Can Marlon Byrd's power surge continue?
I spent a reserve bench pick on New York Mets outfielder Marlon Byrd in the LABR NL-only auction the first weekend of March, hoping the guy would just make the team. After all, the goal late in a one-league format is often to simply find playing time, and the Mets seemed oddly committed to Byrd, a fellow who was awful for the Chicago Cubs and Boston Red Sox in 2012, hitting .210 with three extra-base hits in 47 games. It wouldn’t have surprised me if Byrd was out of baseball by the All-Star break, but of course I’m quite pleased that his grand slam in San Francisco late Tuesday night was his 14th home run of the season, putting him on pace to obliterate his career mark with 26 blasts at age 35. Makes perfect sense, right?
AP Photo/David ZalubowskiMarlon Byrd has five times as many strikeouts as walks but also a career-best .500 slugging percentage.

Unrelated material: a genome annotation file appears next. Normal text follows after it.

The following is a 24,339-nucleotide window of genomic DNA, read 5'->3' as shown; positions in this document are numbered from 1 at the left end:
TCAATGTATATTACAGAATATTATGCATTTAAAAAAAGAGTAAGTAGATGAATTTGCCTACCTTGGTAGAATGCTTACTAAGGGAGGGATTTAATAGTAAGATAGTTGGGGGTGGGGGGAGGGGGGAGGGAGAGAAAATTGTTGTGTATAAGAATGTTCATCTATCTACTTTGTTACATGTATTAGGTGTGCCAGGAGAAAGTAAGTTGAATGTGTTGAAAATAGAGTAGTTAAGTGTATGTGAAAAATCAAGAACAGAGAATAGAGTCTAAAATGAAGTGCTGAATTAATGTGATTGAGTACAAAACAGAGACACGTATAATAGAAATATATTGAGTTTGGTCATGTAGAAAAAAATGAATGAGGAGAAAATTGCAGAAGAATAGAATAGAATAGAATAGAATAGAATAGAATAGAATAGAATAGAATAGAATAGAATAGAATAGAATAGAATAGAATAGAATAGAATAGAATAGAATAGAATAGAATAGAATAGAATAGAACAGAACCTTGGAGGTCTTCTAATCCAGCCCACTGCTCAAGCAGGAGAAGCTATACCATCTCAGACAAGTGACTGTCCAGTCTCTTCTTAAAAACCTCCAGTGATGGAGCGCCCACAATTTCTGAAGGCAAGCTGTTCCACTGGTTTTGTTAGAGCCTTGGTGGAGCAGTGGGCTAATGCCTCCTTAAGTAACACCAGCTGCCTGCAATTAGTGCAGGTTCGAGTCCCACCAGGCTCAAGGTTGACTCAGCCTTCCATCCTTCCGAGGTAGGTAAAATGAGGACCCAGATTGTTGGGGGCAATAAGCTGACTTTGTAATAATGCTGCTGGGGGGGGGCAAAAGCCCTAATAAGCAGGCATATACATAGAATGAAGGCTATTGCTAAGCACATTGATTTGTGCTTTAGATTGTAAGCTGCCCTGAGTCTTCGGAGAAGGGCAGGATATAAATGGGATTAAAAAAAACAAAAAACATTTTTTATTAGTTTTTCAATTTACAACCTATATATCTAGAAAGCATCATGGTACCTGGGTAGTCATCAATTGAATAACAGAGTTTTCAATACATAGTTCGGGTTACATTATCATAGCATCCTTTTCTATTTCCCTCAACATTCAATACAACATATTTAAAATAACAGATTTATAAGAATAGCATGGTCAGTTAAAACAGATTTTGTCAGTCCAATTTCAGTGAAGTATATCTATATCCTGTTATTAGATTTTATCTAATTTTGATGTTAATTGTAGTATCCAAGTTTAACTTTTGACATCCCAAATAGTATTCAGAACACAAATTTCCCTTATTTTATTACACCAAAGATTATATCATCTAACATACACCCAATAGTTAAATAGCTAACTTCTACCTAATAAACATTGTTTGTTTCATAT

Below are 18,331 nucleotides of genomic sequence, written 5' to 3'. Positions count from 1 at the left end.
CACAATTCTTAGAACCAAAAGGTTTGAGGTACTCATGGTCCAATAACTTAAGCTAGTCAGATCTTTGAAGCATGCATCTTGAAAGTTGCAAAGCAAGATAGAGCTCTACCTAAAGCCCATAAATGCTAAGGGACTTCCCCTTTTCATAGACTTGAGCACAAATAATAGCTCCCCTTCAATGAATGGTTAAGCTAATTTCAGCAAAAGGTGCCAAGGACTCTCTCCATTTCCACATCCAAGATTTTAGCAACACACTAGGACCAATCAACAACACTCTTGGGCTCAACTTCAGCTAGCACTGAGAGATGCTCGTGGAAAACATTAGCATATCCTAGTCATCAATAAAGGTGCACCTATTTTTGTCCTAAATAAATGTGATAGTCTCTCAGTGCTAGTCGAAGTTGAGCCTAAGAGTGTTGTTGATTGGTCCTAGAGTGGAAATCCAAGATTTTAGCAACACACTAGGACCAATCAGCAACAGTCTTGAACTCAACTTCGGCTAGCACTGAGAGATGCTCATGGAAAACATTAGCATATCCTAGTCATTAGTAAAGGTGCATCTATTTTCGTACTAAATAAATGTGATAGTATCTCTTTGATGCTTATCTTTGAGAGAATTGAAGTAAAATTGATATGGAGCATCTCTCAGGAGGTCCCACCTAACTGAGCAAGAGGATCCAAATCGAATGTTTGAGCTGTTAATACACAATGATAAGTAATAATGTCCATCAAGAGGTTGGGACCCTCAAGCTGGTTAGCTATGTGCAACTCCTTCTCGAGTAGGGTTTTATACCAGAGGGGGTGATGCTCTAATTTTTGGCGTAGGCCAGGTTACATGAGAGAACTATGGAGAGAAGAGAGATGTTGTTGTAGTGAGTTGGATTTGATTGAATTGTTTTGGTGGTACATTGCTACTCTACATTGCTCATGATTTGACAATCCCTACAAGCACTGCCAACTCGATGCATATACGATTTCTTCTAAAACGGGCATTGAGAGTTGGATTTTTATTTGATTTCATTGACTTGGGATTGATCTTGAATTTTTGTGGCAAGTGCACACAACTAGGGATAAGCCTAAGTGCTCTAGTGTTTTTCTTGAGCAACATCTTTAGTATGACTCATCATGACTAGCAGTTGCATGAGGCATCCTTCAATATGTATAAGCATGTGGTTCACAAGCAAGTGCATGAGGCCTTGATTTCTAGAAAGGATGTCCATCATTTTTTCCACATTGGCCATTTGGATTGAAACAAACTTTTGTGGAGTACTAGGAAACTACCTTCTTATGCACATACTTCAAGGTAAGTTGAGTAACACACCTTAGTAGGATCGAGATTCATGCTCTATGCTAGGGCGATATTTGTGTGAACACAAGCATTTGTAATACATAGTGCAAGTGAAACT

Fantasy owners in mixed leagues continue to seem rather cautious in adding Byrd, as he’s available in roughly three-quarters of standard leagues, even though he’s showing no signs of curtailing this power surge. Byrd is hitting .333 in July and has three consecutive multihit games and five in his past eight starts. After all, even when Byrd was in his prime -- he’s certainly past that now -- he wasn’t hitting for this kind of power. Byrd played for the Texas Rangers for a few seasons, and only once did he hit more than 12 home runs. That was 2009, when Byrd mashed 20 blasts and knocked in 89 runs for a team in a clear hitter’s park. Last year, Byrd hit one home run. He was a mess. Somehow he’s already hit 10 home runs off right-handed pitching alone, and not only has he kept his starting job for a team going nowhere, he’s now tied for the team lead in home runs, with one more than Home Run Derby captain David Wright.